The Nicole Miller Skin Care line included cleansing and makeup removal items, moisturizing lotions, eye gels, lipstick, and other cosmetics. Many Nicole Miller products featured vitamins and herbal ingredients, as did the Freshen Balancing Toner with extracts from horse chestnut, ginkgo biloba, cranberry, and grape seed. The alliance between Melaleuca and Nicole Miller was a significant move for both firms and also one more example of how more companies were turning to multilevel or direct marketing to increase their distribution opportunities.

Former Melaleuca employee Richard M. Barry published a favorable account on the history and development of Melaleuca in 1999 entitled Built on Solid Principles: The Melaleuca Story. Barry and his wife Tina had joined Melaleuca in 1991 and worked part-time as Melaleuca distributors before deciding to concentrate on an enterprise of their own, RM Barry Publications. Barry's account of Melaleuca cited numerous Melaleuca magazines and other company sources, though Melaleuca, Inc. did not authorize its writing or publication.

In addition to previously mentioned products, Melaleuca sold toothpaste, mouthwash, other dental care products, soaps, bath oils, and various deodorants , colognes, fragrances, shampoos, and other hair care and personal care items for men and women. Melaleuca oil was found in antifungal creme, acne medication, and an antibiotic ointment. The company also sold the trademarked CounterAct family of products such as Ibuprofen and various items for pain and cold relief. Its EcoSense line included MelaPower Laundry Detergent and other clothes cleaning products, plus other household cleaners. Its nutritional products line featured vitamin, mineral, and herbal supplements with names such as ProstAvan for prostate health, Luminex for emotional stability, EstrAval to provide relief for symptoms of menopause, and various energy bars and weight management products.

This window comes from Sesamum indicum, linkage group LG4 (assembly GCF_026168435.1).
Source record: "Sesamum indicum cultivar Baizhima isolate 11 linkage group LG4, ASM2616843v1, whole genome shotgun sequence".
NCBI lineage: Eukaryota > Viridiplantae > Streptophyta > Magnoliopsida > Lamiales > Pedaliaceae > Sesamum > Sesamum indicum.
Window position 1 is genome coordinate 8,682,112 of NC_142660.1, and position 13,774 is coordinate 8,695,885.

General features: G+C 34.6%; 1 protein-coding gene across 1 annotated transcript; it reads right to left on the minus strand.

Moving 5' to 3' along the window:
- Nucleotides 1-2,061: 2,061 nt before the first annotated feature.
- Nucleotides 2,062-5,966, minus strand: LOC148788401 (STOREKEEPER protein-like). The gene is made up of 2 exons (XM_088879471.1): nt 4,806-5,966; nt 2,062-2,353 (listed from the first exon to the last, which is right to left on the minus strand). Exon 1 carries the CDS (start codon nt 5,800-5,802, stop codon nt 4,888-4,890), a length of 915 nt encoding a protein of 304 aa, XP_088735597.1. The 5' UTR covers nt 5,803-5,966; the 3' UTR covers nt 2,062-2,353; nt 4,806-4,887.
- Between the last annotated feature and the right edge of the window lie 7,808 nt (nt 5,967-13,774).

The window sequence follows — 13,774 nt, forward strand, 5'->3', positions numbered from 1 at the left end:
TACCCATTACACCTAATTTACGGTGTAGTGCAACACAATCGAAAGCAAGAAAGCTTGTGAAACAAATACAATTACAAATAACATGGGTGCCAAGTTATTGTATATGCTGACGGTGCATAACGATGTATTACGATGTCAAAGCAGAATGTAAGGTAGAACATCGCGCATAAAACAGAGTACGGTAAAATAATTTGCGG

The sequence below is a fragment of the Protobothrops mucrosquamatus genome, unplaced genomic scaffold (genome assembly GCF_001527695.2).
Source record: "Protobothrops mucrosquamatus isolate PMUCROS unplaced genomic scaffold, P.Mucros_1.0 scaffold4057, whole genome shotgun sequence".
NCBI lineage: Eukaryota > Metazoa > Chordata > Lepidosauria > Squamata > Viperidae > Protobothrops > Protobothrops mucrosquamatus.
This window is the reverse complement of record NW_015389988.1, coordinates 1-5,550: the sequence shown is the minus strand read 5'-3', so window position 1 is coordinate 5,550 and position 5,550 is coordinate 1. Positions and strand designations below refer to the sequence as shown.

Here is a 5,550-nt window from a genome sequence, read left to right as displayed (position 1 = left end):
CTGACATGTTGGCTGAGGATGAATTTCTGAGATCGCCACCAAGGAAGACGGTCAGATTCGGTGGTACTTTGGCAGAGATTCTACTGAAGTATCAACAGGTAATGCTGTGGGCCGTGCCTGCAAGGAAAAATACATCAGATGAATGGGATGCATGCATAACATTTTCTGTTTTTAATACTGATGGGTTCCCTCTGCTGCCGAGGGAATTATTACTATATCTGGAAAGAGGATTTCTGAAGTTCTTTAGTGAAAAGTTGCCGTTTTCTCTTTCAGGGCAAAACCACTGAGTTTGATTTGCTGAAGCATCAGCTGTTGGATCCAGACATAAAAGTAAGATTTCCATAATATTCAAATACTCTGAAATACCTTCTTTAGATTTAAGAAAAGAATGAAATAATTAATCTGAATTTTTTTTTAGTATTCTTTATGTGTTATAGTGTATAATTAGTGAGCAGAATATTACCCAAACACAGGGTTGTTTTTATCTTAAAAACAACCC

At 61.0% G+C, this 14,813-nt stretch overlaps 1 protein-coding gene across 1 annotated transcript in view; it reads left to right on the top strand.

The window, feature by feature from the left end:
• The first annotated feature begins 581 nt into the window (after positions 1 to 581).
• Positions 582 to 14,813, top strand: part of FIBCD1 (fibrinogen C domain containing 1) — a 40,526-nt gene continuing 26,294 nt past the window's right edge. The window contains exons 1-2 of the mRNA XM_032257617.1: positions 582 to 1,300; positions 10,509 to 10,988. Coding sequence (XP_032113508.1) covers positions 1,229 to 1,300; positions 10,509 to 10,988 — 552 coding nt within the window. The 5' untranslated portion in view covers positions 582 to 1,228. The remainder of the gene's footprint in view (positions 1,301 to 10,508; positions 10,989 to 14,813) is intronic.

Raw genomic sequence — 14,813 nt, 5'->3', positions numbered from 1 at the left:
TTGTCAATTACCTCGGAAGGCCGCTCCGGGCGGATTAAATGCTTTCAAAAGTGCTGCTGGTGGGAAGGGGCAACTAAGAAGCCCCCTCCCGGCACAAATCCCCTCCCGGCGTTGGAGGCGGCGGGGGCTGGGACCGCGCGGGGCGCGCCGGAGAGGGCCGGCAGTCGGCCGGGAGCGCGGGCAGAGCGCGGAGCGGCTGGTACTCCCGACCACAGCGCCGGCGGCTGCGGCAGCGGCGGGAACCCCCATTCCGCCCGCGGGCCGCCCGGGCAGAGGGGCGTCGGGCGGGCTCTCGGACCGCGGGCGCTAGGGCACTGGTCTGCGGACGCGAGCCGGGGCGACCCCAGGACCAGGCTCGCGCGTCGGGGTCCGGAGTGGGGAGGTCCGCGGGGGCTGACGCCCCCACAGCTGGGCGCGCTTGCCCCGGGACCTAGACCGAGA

By late 1999 Melaleuca was prospering in the United States, Canada, Japan, and Taiwan, but it was in the process of closing its Argentina operations, while looking at various other international markets for future expansion. The company reported having only a one percent market share, so it had plenty of room to grow. As part of the herbal or natural products movement, which accounted for $12 billion in consumer spending in 1997, Melaleuca seemed well positioned for continued growth.

Principal Divisions: Melaleuca of Canada; Melaleuca of Taiwan; Melaleuca of Japan; B & V Technology.

Principal Competitors: Amway Corporation; Avon Products, Inc.; Mary Kay Corporation; Nu Skin Enterprises Inc.; The Sunrider Corporation.

Further Reading:

  • Barry, Richard M., Built on Solid Principles: The Melaleuca Story, Littleton, Colo.: RM Barry Publications, 1999.
  • Cates, Nancy D., 'Tea Tree Oil: Australian for Skin Health,' Better Nutrition, August 1997, p. 50.
  • Cornwall, Warren, 'Bonneville County, Idaho, Residents Object to Melaleuca Inc. Move,' Knight-Ridder/Tribune Business News, March 26, 1997.
  • Englert, Stuart, 'Melaleuca Succeeds in Hard Times,' Idaho Falls Post Register, April 26, 1992.
  • Greenwald, John, 'Herbal Healing,' Time, November 23, 1998, pp. 58--67.
  • Menser, Paul, 'Melaleuca Expands into Far East Market,' Idaho Falls Post Register, September 24, 1996.
  • Menser, Paul, 'Melaleuca Teams with Fashion Line,' Idaho Falls Post Register, August 18, 1999.
  • Menser, Paul, 'Booming Melaleuca Grows Out of a Shady Past into a Jobs Bonanza,' Idaho Falls Post Register, March 24, 1996.
  • Menser, Paul, 'Melaleuca Inks $100 Million MCI Pact, Expands Exports,' Idaho Falls Post Register, May 16, 1996, p. B5.
  • Wimborne, Margaret, 'Melaleuca Soars into National Spotlight,' Idaho Falls Post Register, April 28, 1991.

Source: International Directory of Company Histories, Vol. 31. St. James Press, 2000.